It seems to me that classics tend to become classics for one of two reasons. The first being that they are incredibly well written novels that become examples of their craft. The second being that they may contain ideas which are universally relevant. I'm not suggesting that a classic cannot be both, for instance [b:Pride and Prejudice|1885|Pride and Prejudice|Jane Austen|http://d.gr-assets.com/books/1320399351s/1885.jpg|3060926] is both a social commentary and beautifully written. Yet I believe that one of those two features dominates as to why it is remembered as a classic work of fiction.
In the case of King Kong
, the legend of the beastly Kong survives mainly due to the second reason, with the nature of its ideas being greater than the book itself. It reminds me of a similar book by Edgar Rice Burroughs in [b:Tarzan of the Apes|40425|Tarzan of the Apes (Tarzan, #1)|Edgar Rice Burroughs|http://d.gr-assets.com/books/1349074111s/40425.jpg|1774048], as the idea behind King Kong
- that of a savage king of the wild encountering westernised civilisation - is similar. Yet, interestingly, in the case of this classic novel, like with another classic [b:2001: A Space Odyssey|70535|2001 A Space Odyssey (Space Odyssey, #1)|Arthur C. Clarke|http://d.gr-assets.com/books/1348775483s/70535.jpg|208362], the book is a novelisation of the film. However, this novelisation was written and released before the movie reached cinema screens.
By now almost everyone in western civilisation knows the basic premise of King Kong
. Most people know of how he came from a mysterious island to New York. There are fewer who do not know how he ultimately ends up atop the giant Empire State Building battling planes, the symbol of nature battling the enforcers of civilisation. The image of Kong atop the Empire State Building is one ground into the public consciousness and reinforced by advertisements, films, video games and slogans. This book, like most source material, contains this very legendary story and fleshes it out for the reader who has not yet discovered the entire story.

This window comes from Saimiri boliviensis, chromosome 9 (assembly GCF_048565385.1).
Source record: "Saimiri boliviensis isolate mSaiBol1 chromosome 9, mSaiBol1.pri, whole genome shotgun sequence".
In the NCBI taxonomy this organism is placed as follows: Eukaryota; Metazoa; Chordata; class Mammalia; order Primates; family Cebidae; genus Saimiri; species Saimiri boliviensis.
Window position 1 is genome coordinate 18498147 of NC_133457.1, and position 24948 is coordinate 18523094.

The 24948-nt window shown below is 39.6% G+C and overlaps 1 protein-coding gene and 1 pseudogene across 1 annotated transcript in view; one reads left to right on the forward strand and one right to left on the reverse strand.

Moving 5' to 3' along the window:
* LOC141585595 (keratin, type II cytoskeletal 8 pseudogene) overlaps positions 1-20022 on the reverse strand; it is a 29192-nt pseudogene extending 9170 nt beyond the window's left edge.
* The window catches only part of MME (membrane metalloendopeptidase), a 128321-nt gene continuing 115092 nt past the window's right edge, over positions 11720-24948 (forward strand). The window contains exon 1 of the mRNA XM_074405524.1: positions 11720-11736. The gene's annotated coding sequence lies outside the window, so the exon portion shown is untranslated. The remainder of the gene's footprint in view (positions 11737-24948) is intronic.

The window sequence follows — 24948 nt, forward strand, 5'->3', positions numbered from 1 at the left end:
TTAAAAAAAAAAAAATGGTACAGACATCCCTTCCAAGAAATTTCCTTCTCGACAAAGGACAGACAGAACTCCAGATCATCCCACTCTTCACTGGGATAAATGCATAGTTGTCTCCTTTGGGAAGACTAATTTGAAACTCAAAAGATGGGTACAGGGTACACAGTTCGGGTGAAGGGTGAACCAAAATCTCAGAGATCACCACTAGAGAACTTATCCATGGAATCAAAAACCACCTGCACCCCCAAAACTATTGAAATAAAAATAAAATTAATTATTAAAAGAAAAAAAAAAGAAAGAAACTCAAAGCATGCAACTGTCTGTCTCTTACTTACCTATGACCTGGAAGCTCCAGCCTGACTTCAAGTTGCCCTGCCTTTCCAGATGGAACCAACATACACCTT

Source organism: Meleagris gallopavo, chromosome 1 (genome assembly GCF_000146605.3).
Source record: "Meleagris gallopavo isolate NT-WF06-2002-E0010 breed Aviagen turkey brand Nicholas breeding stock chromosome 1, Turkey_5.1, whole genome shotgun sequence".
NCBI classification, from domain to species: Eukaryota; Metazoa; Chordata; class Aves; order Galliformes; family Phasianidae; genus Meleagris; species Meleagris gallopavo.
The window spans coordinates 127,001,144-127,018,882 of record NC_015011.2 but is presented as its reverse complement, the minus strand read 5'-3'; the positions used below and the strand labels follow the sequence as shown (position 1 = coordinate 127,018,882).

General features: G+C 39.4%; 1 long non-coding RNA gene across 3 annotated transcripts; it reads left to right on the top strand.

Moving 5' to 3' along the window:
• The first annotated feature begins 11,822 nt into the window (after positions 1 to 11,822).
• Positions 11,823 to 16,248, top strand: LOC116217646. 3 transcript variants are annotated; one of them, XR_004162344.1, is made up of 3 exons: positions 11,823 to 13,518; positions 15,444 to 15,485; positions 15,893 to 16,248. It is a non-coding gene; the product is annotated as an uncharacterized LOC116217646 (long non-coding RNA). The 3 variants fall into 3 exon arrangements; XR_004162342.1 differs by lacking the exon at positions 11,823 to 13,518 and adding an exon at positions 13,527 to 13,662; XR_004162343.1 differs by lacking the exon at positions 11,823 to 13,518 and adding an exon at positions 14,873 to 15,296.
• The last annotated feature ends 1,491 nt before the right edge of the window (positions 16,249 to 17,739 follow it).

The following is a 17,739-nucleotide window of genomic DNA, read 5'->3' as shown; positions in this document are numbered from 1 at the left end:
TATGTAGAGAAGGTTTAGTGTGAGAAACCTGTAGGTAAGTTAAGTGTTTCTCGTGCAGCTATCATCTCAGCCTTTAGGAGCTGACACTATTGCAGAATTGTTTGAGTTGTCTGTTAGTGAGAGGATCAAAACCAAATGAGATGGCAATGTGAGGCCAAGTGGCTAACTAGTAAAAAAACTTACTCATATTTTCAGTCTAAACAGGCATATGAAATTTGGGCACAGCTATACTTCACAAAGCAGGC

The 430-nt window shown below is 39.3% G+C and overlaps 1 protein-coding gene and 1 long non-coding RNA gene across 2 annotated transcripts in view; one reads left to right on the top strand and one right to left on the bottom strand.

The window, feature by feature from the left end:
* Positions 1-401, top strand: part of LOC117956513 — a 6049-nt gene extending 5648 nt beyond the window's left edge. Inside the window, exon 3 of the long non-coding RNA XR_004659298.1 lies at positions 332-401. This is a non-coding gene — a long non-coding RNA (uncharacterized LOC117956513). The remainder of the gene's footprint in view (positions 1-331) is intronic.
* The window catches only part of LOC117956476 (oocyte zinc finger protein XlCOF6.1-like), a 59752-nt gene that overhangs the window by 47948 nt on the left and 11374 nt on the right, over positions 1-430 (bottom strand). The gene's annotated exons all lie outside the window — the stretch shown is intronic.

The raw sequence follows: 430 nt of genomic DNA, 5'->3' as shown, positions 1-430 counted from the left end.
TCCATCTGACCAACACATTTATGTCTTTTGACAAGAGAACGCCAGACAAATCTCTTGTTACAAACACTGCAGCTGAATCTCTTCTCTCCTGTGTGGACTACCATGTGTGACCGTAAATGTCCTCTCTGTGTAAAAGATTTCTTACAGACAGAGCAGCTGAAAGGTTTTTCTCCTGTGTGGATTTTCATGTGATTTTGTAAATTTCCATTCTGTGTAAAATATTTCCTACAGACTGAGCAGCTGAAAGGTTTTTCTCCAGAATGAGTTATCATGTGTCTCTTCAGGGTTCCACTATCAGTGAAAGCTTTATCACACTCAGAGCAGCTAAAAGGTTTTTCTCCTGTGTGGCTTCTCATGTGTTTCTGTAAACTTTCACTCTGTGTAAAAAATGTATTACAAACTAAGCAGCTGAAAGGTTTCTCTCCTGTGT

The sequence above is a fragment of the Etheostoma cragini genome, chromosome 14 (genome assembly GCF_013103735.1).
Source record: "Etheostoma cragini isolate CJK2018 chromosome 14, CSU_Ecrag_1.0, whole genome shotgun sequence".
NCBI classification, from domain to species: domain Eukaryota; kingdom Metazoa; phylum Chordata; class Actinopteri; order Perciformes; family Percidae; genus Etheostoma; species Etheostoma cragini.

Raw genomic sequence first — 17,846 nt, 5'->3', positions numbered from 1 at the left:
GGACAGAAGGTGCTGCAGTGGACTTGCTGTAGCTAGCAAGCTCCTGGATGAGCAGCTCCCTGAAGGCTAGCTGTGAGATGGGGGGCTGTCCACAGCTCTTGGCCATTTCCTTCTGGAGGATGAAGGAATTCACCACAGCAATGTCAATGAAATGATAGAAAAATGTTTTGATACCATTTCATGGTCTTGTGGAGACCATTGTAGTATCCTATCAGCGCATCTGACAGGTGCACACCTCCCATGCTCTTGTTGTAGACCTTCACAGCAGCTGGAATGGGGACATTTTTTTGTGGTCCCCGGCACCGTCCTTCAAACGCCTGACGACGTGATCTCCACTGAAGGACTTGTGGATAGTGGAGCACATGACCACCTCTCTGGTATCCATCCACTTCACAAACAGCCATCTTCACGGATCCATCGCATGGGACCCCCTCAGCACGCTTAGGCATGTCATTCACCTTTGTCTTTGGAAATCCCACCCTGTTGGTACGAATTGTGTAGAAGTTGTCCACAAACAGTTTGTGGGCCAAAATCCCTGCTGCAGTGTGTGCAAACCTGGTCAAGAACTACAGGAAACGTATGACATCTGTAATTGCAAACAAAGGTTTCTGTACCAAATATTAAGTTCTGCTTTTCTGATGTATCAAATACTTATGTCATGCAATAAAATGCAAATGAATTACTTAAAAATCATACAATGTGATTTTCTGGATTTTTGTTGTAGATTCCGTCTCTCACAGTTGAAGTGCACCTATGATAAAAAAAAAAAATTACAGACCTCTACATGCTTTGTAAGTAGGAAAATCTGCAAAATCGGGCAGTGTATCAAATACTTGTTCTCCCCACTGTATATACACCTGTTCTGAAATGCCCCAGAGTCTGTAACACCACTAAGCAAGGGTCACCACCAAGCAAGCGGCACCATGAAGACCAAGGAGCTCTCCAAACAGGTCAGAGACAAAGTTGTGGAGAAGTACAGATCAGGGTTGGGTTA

The writing in this novel is somewhat rough and at times poetic. It is hardly the most artistic writing and yet it has a historical charm about it that speaks of adventure and exotic action. It is a writing style that works in connection with the powerful ideas and the legend of King Kong to provide a fascinating storytelling experience.
As a final note it can be hard not to see the tale of King Kong
as a metaphor given the period of history in which it developed. The idea of a creature being taken from its homeland and chained for the amusement of (presumably) white American Broadway attendees and press hints at issues in the consciousness of the time. It hints at the cultural condition of the African-American people and slavery. And yet I would be wary to consider this book as one which endorses and upholds white supremacy as I would be wary to consider the legend of Tarzan in the same way. There can be such an issue as reading too deeply into any narrative. I would also be reluctant to see Kong as a symbol of masculine strength and domination over women (therefore creating a chauvinistic narrative from this text), though an argument could perhaps be made for this.
However, I would consider the tale of Kong as one which considers the idea of western civilisation versus the forces of nature. Kong, the mighty king, can be seen as a force of the wild. An untamed, spirit of nature which is ultimately destroyed by the power of progress and the machines of war. Yet at the same time it is a clearly a reworking of the fairytale Beauty and the Beast, a fairytale referenced often in this book.
Ultimately, the story of Kong is one which is a powerfully symbolic tale. Yet at its heart it is also classic adventure fiction of the best type, full of pulpy writing and characterisation. As such it is a fun read yet hardly the most compelling novel ever written. In this case I sense that the beast within this novel is perhaps greater than the novel itself. A primordial force which cannot be contained by the bounds of literature or film.